Ultimately, it is still up to investors to do their own due diligence before investing in SPACs. While there are potential diamonds in the rough in the SPAC world, it seems like SPACs still have an unsatisfactory historical track record for investors – whether that changes in the future remains to be seen.
To quote Piers Morgan: “One day you’re the cock of the walk, the next you’re the feather duster”. This hype over SPACs could eventually end, but it seems like this trend remains strong going forward.  At least for now, SPACs look like they are here to stay.
 NBC News (2020): https://www.nbcnews.com/business/business-news/trevor-milton-founder-public-face-nikola-motors-steps-down-amid-n1240591
 NASDAQ (2020): https://www.nasdaq.com/articles/electric-vehicle-startup-nikola-set-to-begin-trading-under-symbol-nkla-following-spac
 NASDAQ (2020): https://www.nasdaq.com/articles/tgi-fridays-will-no-longer-become-a-public-company-as-allegro-merger-ends-acquisition-2020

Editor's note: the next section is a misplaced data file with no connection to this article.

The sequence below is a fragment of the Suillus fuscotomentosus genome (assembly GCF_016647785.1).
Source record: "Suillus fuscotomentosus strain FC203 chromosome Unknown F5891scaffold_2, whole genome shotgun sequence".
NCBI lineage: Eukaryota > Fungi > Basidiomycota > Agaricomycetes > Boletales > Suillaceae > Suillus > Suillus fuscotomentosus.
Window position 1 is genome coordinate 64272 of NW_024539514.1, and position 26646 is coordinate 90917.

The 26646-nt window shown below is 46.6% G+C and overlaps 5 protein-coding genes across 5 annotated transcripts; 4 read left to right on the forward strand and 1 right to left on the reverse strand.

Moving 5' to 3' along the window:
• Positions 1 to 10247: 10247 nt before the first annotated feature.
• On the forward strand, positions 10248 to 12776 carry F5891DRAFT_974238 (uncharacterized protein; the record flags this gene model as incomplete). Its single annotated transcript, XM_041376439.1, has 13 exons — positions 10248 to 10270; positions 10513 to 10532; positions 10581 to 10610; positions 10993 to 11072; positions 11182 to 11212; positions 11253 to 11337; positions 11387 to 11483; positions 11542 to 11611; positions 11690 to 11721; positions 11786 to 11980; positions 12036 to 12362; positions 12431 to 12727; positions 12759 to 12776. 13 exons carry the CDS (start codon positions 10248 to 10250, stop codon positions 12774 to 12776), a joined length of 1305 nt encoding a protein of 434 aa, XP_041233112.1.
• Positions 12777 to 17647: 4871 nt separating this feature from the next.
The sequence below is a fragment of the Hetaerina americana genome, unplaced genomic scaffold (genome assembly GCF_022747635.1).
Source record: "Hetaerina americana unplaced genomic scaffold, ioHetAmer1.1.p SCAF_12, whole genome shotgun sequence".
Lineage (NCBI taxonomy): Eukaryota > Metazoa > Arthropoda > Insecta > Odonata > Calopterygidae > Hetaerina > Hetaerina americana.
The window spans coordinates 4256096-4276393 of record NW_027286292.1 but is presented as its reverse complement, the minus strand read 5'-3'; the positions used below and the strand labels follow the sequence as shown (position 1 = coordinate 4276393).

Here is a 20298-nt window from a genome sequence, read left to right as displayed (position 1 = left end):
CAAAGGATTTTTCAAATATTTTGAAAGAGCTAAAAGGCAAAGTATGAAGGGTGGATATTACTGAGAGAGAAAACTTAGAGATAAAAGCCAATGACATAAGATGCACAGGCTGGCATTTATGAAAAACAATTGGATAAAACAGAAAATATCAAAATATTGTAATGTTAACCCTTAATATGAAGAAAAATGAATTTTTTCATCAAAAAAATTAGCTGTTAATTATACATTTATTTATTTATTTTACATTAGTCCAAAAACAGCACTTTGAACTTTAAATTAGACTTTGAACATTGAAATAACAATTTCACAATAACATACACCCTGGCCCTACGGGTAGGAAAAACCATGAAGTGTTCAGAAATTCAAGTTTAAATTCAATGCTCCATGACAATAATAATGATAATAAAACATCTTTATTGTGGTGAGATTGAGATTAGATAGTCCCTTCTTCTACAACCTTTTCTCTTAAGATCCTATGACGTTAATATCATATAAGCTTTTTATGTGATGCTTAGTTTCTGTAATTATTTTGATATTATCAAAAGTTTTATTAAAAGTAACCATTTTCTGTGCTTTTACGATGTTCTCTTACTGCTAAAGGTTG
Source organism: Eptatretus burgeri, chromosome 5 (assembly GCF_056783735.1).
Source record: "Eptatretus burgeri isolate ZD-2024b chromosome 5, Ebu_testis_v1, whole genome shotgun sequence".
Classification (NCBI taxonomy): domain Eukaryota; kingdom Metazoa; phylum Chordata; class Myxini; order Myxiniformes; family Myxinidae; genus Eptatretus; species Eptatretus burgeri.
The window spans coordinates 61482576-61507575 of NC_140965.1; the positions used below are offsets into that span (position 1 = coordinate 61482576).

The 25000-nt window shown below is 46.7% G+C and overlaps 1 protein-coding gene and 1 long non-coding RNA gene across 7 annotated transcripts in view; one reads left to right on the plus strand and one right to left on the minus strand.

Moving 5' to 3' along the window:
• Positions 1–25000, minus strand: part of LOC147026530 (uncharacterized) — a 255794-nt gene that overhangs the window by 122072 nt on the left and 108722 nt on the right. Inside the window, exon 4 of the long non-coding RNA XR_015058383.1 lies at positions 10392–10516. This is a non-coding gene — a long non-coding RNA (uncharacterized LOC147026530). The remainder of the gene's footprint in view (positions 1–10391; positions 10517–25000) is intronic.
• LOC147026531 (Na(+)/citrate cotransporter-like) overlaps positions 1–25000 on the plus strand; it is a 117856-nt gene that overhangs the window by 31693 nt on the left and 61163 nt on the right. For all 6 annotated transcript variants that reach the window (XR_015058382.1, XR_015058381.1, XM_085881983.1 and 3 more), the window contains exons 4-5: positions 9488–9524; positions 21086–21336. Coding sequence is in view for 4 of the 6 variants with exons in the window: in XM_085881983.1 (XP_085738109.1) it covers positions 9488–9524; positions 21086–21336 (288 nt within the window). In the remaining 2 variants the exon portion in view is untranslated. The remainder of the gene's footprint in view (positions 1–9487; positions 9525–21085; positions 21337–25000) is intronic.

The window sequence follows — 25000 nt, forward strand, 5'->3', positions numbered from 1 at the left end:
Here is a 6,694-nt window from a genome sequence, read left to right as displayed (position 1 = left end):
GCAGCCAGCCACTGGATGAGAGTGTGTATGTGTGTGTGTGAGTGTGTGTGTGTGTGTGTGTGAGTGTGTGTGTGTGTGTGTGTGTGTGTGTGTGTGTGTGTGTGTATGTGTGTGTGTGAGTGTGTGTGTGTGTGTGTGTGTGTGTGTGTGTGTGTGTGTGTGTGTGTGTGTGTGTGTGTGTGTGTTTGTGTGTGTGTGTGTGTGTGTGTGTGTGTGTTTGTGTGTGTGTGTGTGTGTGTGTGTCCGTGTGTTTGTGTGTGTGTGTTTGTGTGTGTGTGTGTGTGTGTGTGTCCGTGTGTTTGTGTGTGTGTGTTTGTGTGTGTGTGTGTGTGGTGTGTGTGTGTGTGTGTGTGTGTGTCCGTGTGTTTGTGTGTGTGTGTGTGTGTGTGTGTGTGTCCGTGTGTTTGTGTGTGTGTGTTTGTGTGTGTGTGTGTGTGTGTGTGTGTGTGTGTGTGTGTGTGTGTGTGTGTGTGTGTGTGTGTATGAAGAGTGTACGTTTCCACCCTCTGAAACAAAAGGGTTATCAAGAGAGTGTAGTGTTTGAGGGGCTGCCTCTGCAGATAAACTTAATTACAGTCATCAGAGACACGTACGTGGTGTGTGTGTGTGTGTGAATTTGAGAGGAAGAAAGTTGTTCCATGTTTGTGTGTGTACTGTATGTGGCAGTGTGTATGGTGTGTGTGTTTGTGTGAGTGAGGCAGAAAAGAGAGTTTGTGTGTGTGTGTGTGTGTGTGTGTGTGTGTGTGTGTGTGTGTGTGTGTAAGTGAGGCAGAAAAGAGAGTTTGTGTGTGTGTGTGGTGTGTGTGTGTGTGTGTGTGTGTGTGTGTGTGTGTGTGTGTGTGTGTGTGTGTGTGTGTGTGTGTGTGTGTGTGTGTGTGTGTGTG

Twitter (2021): https://twitter.com/chamath/status/1357819830884204544
 Twitter (2020): https://twitter.com/elonmusk/status/1329483695493931009
 NASDAQ (2020): https://www.nasdaq.com/articles/latest-spac%3A-insight-into-draftkings-listing-2020-04-27
 NASDAQ (2020): https://www.nasdaq.com/articles/updated%3A-spac-returns-fall-short-of-traditional-ipo-returns-on-average-2020-10-01
 Business Wire (2020): https://www.businesswire.com/news/home/20201124005792/en/Subversive-Capital-Acquisition-Corp.-the-Largest-Cannabis-SPAC-in-History-Announces-Transaction-with-Shawn-%E2%80%9CJAY-Z%E2%80%9D-Carter-Roc-Nation-Caliva-and-Left-Coast-Ventures
 Forbes (2020): https://www.forbes.com/sites/korihale/2020/10/20/shaq-moves-into-spacs-with-former-disney-execs–mlk-jrs-son/?sh=5b5827066c77
 CNBC (2020): https://www.cnbc.com/2020/12/07/the-2021-outlook-for-the-booming-spac-market-and-traditional-ipos.html